US plane attacker talking a lotDecember 26th, 2009 - 8:25 pm ICT by IANS
By Arun Kumar
Washington, Dec 26 (IANS) A Nigerian man with alleged Al Qaeda links arrested after what was described as “an attempted terrorist attack” on a Northwest Airlines flight from Amsterdam to Detroit is “talking a lot” to the FBI, a media report said.
The initial impression is that the suspect was acting alone in the incident, which set off a major security alert, and did not have any formal connections to organised terrorist groups, CNN said citing a senior official who is familiar with the investigations.
The suspect, identified by a US government official as 23-year-old Umar Farouk Abdulmutallab, ignited a small explosive device on Christmas Day Friday, shortly before the flight landed at Detroit Metro Airport in Michigan.
Another passenger, Jasper Schuringa, told CNN that he helped subdue and isolate Abdulmutallab with the aid of the cabin crew.
President Barack Obama, who is spending the holidays in Hawaii, has ordered “that all appropriate measures be taken to increase security for air travel,” White House spokesman Bill Burton said. The president made no changes to his schedule, Burton said.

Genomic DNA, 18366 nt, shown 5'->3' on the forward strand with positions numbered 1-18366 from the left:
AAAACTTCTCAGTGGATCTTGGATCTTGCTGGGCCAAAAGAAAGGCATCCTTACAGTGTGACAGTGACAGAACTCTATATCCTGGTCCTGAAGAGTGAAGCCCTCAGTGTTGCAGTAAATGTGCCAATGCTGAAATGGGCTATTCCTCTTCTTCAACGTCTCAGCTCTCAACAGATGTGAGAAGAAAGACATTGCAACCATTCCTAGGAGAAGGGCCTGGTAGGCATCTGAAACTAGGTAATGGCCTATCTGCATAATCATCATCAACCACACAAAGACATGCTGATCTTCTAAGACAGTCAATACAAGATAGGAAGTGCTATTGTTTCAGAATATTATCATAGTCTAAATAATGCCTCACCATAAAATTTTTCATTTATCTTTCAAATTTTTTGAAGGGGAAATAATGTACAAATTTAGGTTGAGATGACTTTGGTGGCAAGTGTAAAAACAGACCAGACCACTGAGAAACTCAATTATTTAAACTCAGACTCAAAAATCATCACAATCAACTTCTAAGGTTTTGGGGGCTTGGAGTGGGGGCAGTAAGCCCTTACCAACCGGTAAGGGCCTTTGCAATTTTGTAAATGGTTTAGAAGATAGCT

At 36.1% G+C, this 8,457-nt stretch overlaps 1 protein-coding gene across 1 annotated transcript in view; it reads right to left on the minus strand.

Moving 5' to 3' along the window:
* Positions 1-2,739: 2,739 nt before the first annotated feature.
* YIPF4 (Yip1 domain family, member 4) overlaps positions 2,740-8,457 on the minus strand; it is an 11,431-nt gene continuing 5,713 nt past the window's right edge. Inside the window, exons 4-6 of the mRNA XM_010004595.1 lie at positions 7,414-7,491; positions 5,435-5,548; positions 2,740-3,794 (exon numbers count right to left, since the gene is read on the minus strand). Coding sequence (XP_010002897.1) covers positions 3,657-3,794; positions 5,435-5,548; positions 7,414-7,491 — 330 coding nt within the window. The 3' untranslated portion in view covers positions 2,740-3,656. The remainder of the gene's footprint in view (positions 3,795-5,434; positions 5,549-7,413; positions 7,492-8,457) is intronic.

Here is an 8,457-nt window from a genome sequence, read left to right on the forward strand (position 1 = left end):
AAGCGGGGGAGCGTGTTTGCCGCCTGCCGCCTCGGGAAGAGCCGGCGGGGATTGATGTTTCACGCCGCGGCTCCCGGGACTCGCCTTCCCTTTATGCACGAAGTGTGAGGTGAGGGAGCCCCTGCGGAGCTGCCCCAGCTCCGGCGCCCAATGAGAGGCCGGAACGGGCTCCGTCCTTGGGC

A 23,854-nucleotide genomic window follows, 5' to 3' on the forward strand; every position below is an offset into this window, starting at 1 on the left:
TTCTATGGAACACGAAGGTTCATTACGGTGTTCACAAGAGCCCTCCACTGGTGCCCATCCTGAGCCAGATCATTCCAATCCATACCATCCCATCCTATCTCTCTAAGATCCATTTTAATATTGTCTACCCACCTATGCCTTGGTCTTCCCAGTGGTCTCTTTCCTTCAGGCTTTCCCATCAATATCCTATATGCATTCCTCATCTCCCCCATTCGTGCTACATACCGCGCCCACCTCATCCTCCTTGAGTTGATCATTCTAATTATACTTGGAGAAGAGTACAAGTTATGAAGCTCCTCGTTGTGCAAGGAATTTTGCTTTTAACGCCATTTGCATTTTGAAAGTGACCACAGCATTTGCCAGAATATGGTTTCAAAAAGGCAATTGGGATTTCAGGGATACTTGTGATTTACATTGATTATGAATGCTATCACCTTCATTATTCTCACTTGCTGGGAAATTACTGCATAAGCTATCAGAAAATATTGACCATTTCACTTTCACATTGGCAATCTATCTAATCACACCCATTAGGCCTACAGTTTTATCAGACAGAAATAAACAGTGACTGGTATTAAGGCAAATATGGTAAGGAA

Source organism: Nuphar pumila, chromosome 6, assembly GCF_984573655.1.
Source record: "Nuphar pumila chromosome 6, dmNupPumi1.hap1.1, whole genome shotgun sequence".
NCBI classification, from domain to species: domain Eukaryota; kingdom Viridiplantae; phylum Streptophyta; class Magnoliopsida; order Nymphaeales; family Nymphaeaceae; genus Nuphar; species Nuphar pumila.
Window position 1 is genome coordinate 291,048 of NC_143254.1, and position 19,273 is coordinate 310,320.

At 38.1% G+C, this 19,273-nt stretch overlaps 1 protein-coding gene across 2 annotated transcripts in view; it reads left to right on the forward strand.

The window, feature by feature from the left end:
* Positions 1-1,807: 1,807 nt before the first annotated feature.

The Department of Homeland Security issued a statement Friday saying that air passengers “may notice additional screening measures put into place to ensure the safety of the traveling public on domestic and international flights.”
Abdulmutallab was taken into custody and is being treated for second- and third-degree burns on his thighs, according to federal law enforcement and airline security sources cited by the channel.
CNN cited sources as saying the suspect flew into Schiphol Airport in Amsterdam on a KLM flight from Lagos, Nigeria, and is not believed to be on any “no fly” list, although his name does appear in a US database of people with suspect connections.
He did not undergo secondary security screening in Amsterdam, an official said adding there was no evidence that Abdulmutallab was a hard-core, trained member of Al Qaeda.
The Nigerian national, however, claimed to have extremist ties and said the explosive device “was acquired in Yemen along with instructions as to when it should be used,” CNN said citing a federal security bulletin.
The remains of the device used are being sent to an FBI explosives lab in Quantico, Virginia, for analysis.
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